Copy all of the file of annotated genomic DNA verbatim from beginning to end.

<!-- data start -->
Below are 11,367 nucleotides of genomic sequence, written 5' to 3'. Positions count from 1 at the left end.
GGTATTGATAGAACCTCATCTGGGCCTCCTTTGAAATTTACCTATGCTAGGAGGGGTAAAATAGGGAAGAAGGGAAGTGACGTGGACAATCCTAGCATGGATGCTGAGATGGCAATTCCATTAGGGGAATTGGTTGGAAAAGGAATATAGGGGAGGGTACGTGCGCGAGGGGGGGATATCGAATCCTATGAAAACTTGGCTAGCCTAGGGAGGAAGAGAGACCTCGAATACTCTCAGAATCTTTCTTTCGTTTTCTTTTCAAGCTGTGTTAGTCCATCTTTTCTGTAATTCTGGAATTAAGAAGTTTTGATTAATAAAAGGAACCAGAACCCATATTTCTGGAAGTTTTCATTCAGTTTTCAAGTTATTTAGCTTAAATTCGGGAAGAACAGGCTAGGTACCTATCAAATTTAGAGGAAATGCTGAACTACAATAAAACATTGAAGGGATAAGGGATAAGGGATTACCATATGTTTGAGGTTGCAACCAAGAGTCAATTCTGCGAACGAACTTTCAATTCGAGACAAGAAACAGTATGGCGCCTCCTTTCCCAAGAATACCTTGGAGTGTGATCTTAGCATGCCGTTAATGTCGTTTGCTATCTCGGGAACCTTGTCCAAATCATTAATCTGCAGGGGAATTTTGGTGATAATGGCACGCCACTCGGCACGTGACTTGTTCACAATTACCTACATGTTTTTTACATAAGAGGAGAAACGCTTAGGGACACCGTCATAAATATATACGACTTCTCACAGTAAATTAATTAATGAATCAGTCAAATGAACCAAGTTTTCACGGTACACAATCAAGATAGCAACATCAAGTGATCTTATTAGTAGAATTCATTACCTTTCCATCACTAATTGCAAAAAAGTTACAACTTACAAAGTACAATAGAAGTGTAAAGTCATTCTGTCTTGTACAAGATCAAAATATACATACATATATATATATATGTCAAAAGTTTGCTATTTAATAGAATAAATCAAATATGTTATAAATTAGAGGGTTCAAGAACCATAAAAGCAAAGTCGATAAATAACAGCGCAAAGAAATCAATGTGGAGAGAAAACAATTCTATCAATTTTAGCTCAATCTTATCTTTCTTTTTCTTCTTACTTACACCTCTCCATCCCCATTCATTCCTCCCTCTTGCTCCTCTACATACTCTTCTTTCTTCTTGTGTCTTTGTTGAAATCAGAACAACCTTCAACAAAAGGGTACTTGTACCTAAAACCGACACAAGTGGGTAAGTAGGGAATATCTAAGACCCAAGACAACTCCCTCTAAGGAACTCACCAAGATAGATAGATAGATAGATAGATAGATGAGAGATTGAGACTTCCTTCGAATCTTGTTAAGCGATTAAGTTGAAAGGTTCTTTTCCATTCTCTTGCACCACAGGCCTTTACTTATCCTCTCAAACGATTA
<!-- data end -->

Below are 11,367 nucleotides of genomic sequence, written 5' to 3'. Positions count from 1 at the left end.
GGTATTGATAGAACCTCATCTGGGCCTCCTTTGAAATTTACCTATGCTAGGAGGGGTAAAATAGGGAAGAAGGGAAGTGACGTGGACAATCCTAGCATGGATGCTGAGATGGCAATTCCATTAGGGGAATTGGTTGGAAAAGGAATATAGGGGAGGGTACGTGCGCGAGGGGGGGATATCGAATCCTATGAAAACTTGGCTAGCCTAGGGAGGAAGAGAGACCTCGAATACTCTCAGAATCTTTCTTTCGTTTTCTTTTCAAGCTGTGTTAGTCCATCTTTTCTGTAATTCTGGAATTAAGAAGTTTTGATTAATAAAAGGAACCAGAACCCATATTTCTGGAAGTTTTCATTCAGTTTTCAAGTTATTTAGCTTAAATTCGGGAAGAACAGGCTAGGTACCTATCAAATTTAGAGGAAATGCTGAACTACAATAAAACATTGAAGGGATAAGGGATAAGGGATTACCATATGTTTGAGGTTGCAACCAAGAGTCAATTCTGCGAACGAACTTTCAATTCGAGACAAGAAACAGTATGGCGCCTCCTTTCCCAAGAATACCTTGGAGTGTGATCTTAGCATGCCGTTAATGTCGTTTGCTATCTCGGGAACCTTGTCCAAATCATTAATCTGCAGGGGAATTTTGGTGATAATGGCACGCCACTCGGCACGTGACTTGTTCACAATTACCTACATGTTTTTTACATAAGAGGAGAAACGCTTAGGGACACCGTCATAAATATATACGACTTCTCACAGTAAATTAATTAATGAATCAGTCAAATGAACCAAGTTTTCACGGTACACAATCAAGATAGCAACATCAAGTGATCTTATTAGTAGAATTCATTACCTTTCCATCACTAATTGCAAAAAAGTTACAACTTACAAAGTACAATAGAAGTGTAAAGTCATTCTGTCTTGTACAAGATCAAAATATACATACATATATATATATATGTCAAAAGTTTGCTATTTAATAGAATAAATCAAATATGTTATAAATTAGAGGGTTCAAGAACCATAAAAGCAAAGTCGATAAATAACAGCGCAAAGAAATCAATGTGGAGAGAAAACAATTCTATCAATTTTAGCTCAATCTTATCTTTCTTTTTCTTCTTACTTACACCTCTCCATCCCCATTCATTCCTCCCTCTTGCTCCTCTACATACTCTTCTTTCTTCTTGTGTCTTTGTTGAAATCAGAACAACCTTCAACAAAAGGGTACTTGTACCTAAAACCGACACAAGTGGGTAAGTAGGGAATATCTAAGACCCAAGACAACTCCCTCTAAGGAACTCACCAAGATAGATAGATAGATAGATAGATAGATGAGAGATTGAGACTTCCTTCGAATCTTGTTAAGCGATTAAGTTGAAAGGTTCTTTTCCATTCTCTTGCACCACAGGCCTTTACTTATCCTCTCAAACGATTA